Mobile miners: work, home, and hazards in Yukon's mining industry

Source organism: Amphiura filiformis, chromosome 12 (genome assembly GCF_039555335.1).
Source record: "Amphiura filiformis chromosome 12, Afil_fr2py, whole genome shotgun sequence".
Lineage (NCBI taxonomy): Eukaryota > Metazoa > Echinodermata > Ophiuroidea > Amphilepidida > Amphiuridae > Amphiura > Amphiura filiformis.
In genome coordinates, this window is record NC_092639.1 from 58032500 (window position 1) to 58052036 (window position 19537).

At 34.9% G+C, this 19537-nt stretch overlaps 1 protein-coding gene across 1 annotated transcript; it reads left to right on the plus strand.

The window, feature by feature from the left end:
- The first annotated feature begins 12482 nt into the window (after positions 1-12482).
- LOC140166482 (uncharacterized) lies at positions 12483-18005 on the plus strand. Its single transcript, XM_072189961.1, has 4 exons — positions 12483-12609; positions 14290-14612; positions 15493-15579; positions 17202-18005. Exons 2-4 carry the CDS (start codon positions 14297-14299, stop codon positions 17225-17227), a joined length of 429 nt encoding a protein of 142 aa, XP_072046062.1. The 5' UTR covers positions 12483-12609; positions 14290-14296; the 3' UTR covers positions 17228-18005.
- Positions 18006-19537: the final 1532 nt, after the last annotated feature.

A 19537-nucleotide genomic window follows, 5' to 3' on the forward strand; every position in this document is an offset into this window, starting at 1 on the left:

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This thesis examines the impacts that long-distance commuting operations have for workers in Yukon's mining industry. The Canadian mining industry has transitioned from the traditional Taylorist operations of the twentieth century to lean-production systems of work organization. Among other changes, this leaner industry now employs small, highly trained workers in precarious occupations. Mines are also now operated in more remote areas, forcing workers to commute long distances and live for weeks on-site. Yukon is currently experiencing a resource boom, and is in the process of developing several new mines in the territory--mines which the local population hope to benefit from, but which will likely be designed around lean production systems. Within this context, this thesis explores the impacts of long-distance commuting through in-depth interviews with 12 workers in Yukon's mining industry. The findings are organized into four major themes: 1) workplace culture, 2) safety in mining, 3) mobility and migration, and 4) home life for workers. These four themes represent what respondents felt were the most relevant impacts in terms of long-distance commuting.